16 Rohingya Refugees Die as Boat Capsizes in Bangladesh

There are fears from Rohingya activists that this boat was part of a once-dormant transnational trafficking network, which may be coming back to prominence.

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There are fears from Rohingya activists that this boat was part of a once-dormant transnational trafficking network, which may be coming back to prominence.

A boat carrying Rohingya refugees capsized in the Bay of Bengal on Tuesday morning, killing at least 16 people with many still unaccounted for.

According to reports, around 138 people were on the boat which was travelling to Malaysia across the Bay of Bengal. Seventy people have been rescued so far, although a rescue team is still trying to locate the remaining passengers. All of the bodies that have recovered so far have been women and children.

The wooden fishing boat carrying the refugees, which was only 13 metres long, was one of two vessels navigating the 1,250 mile journey to Malaysia. It capsized near Bangladesh’s St Martin’s Island.

The International Organization for Migration and the UN refugee agency issued a joint statement, offering their condolences and support to those involved:

UNHCR and IOM are saddened by this tragic loss of life and, together with our other UN and NGO partners, are standing by to offer assistance to the [Bangladeshi] government in responding to the needs of the survivors, be it food, shelter, or medical aid.”

Deadly trafficking network

There are fears from Rohingya activists that this boat was part of a once-dormant transnational trafficking network, which may be coming back to prominence. Between 2012 and 2015, the UN estimated that at least 170,000 people were trafficked to south-east Asia by boat through this network. Many Rohingya drowned as their overcrowded boats sank.

Since then, more than 700,000 Rohingya refugees fled a brutal crackdown by the Myanmar military in 2017, bringing Bangladesh’s total population of Rohingya refugees to over a million. While the trafficking network has remained relatively quiet in recent times, there are therefore valid concerns of new activity.

A history of persecution

The Rohingya are one of Myanmar’s many ethnic minorities. They represent the largest percentage of Muslims in Myanmar, with the majority living in Rakhine state. They have a distinct language and culture, and their descendants are said to have lived in the region for generations. Despite this, the government of Myanmar has repeatedly persecuted them and refused to even recognise them as a people, viewing them instead as illegal immigrants from Bangladesh.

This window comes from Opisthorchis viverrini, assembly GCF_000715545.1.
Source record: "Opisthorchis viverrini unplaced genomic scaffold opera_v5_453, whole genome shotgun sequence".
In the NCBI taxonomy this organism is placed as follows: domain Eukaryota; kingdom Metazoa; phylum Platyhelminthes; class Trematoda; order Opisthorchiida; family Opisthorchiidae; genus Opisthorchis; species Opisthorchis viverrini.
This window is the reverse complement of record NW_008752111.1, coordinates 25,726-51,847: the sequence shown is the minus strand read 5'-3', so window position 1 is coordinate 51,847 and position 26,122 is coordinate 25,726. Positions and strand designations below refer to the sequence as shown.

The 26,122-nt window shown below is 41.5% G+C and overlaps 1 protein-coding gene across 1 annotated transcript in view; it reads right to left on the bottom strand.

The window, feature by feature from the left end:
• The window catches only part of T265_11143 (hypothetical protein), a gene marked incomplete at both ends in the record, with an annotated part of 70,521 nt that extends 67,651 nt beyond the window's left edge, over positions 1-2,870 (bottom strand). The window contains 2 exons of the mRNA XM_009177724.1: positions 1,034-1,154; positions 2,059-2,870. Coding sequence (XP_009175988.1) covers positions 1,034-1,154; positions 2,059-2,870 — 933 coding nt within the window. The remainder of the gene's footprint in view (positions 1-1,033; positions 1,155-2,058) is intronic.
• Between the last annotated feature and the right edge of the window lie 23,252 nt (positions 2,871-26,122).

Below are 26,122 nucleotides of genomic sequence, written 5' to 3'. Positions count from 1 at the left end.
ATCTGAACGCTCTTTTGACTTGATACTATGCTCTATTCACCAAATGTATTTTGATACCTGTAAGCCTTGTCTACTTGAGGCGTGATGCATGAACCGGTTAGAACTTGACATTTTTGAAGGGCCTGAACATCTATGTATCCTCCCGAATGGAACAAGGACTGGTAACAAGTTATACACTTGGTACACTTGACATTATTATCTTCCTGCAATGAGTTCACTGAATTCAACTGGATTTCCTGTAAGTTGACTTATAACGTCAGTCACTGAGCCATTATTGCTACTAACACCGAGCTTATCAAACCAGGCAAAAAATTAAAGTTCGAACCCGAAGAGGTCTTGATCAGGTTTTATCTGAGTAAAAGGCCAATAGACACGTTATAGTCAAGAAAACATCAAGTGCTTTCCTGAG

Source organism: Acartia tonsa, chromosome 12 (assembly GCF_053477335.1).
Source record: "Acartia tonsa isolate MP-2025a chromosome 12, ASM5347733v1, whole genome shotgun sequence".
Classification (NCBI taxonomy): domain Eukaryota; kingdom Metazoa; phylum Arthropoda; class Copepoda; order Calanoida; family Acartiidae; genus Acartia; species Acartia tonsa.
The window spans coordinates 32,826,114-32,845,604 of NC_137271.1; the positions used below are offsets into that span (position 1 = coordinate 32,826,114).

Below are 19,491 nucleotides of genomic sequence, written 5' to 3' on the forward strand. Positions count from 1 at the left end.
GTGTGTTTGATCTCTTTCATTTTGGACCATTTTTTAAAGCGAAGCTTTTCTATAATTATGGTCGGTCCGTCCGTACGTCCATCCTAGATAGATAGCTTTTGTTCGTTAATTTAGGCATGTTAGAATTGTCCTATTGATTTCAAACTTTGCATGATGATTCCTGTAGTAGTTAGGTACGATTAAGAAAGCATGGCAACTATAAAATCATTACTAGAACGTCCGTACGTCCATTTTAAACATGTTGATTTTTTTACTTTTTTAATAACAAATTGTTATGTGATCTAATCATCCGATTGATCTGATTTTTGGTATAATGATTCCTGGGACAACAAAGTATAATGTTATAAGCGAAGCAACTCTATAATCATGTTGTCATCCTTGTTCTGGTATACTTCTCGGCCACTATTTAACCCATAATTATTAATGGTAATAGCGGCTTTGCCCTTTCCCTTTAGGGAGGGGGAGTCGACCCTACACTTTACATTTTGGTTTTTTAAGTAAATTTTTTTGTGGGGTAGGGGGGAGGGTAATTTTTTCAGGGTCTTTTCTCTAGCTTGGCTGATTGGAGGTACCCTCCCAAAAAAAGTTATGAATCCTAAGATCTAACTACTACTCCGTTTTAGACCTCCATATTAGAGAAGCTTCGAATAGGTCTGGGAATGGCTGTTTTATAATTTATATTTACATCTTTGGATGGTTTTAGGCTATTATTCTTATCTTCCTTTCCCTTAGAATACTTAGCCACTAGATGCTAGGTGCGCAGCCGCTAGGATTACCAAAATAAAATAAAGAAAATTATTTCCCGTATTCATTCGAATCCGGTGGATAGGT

This campaign of oppression reached a deadly crescendo in 2017, when the Myanmar military carried out a shocking series of atrocities, including burning Rohingya villages and attacking civilians. At least 6,700 Rohingya were killed in the month after the violence broke out, according to Médecins Sans Frontières, and there were reports that the military also raped Rohingya women and girls. The UN said that the violence bore the “hallmarks of a genocide”.

This precipitated a mass exodus of Rohingya into Bangladesh to flee the violence, which the UN later labelled as a “textbook example of ethnic cleansing”. Many have taken shelter in overcrowded refugee camps in Bangladesh’s Cox’s Bazar district, in conditions which have been described as “inhumane”.

There is therefore no wonder why the Rohingya are seeking refuge in other countries. Malaysia is said to be high on the list of potential destinations, given the fact that it is a Muslim majority nation with an already significant Rohingya community.

An uncertain future for the Rohingya

The future remains difficult for the Rohingya, with the stark choice between remaining in the dire conditions in the refugee camps and braving a treacherous journey to reach somewhere more hospitable. All the while, the dangers of further violence from the Myanmar government loom for those who have remained in the country; so much so that the International Court of Justice (ICJ) ruled last month that the Rohingya remain at “serious risk of genocide”. 

The ICJ, however, also went on to order “provisional measures against” Myanmar to prevent any further harm being done to the embattled people, and ruled that it must comply with the provisions of the 1948 Genocide Convention. 

This is clearly a welcome step towards providing safety to the Rohingya people, and the international community must come together to ensure that they are protected. At the very top level, this includes governments ensuring that the provisional measures are put in place. However, we can also act from the ground up as concerned citizens, by donating to charities to help the Rohingya and by campaigning strongly for their protection. 



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